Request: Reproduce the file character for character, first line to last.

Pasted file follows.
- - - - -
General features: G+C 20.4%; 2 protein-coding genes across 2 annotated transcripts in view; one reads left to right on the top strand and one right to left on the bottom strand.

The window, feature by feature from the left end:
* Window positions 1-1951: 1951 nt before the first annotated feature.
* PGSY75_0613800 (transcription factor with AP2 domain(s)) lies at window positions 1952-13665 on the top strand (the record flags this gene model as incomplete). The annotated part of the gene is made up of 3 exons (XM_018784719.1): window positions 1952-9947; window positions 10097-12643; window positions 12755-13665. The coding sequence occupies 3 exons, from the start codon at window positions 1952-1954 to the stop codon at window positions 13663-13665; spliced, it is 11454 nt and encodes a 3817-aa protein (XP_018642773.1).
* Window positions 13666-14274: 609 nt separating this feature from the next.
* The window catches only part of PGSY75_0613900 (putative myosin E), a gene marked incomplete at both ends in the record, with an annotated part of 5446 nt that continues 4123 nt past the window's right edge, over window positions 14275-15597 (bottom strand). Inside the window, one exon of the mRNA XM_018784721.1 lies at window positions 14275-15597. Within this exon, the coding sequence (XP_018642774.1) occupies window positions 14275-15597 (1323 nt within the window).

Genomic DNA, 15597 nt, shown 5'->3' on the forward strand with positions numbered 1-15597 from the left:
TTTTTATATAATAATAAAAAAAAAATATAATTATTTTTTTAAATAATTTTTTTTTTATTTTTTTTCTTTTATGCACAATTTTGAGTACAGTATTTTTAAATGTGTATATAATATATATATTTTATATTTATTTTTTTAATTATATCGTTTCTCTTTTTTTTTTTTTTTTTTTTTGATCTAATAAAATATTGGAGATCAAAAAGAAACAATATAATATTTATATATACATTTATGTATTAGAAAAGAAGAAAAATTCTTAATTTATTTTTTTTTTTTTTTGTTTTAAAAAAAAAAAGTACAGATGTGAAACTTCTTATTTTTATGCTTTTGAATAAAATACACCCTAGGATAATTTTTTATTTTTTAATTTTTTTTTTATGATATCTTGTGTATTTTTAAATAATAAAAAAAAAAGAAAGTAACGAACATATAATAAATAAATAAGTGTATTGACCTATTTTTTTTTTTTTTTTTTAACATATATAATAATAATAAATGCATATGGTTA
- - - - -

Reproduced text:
General features: G+C 20.4%; 2 protein-coding genes across 2 annotated transcripts in view; one reads left to right on the top strand and one right to left on the bottom strand.

The window, feature by feature from the left end:
* Window positions 1-1951: 1951 nt before the first annotated feature.
* PGSY75_0613800 (transcription factor with AP2 domain(s)) lies at window positions 1952-13665 on the top strand (the record flags this gene model as incomplete). The annotated part of the gene is made up of 3 exons (XM_018784719.1): window positions 1952-9947; window positions 10097-12643; window positions 12755-13665. The coding sequence occupies 3 exons, from the start codon at window positions 1952-1954 to the stop codon at window positions 13663-13665; spliced, it is 11454 nt and encodes a 3817-aa protein (XP_018642773.1).
* Window positions 13666-14274: 609 nt separating this feature from the next.
* The window catches only part of PGSY75_0613900 (putative myosin E), a gene marked incomplete at both ends in the record, with an annotated part of 5446 nt that continues 4123 nt past the window's right edge, over window positions 14275-15597 (bottom strand). Inside the window, one exon of the mRNA XM_018784721.1 lies at window positions 14275-15597. Within this exon, the coding sequence (XP_018642774.1) occupies window positions 14275-15597 (1323 nt within the window).

Genomic DNA, 15597 nt, shown 5'->3' on the forward strand with positions numbered 1-15597 from the left:
TTTTTATATAATAATAAAAAAAAAATATAATTATTTTTTTAAATAATTTTTTTTTTATTTTTTTTCTTTTATGCACAATTTTGAGTACAGTATTTTTAAATGTGTATATAATATATATATTTTATATTTATTTTTTTAATTATATCGTTTCTCTTTTTTTTTTTTTTTTTTTTTGATCTAATAAAATATTGGAGATCAAAAAGAAACAATATAATATTTATATATACATTTATGTATTAGAAAAGAAGAAAAATTCTTAATTTATTTTTTTTTTTTTTTGTTTTAAAAAAAAAAAGTACAGATGTGAAACTTCTTATTTTTATGCTTTTGAATAAAATACACCCTAGGATAATTTTTTATTTTTTAATTTTTTTTTTATGATATCTTGTGTATTTTTAAATAATAAAAAAAAAAGAAAGTAACGAACATATAATAAATAAATAAGTGTATTGACCTATTTTTTTTTTTTTTTTTTAACATATATAATAATAATAAATGCATATGGTTA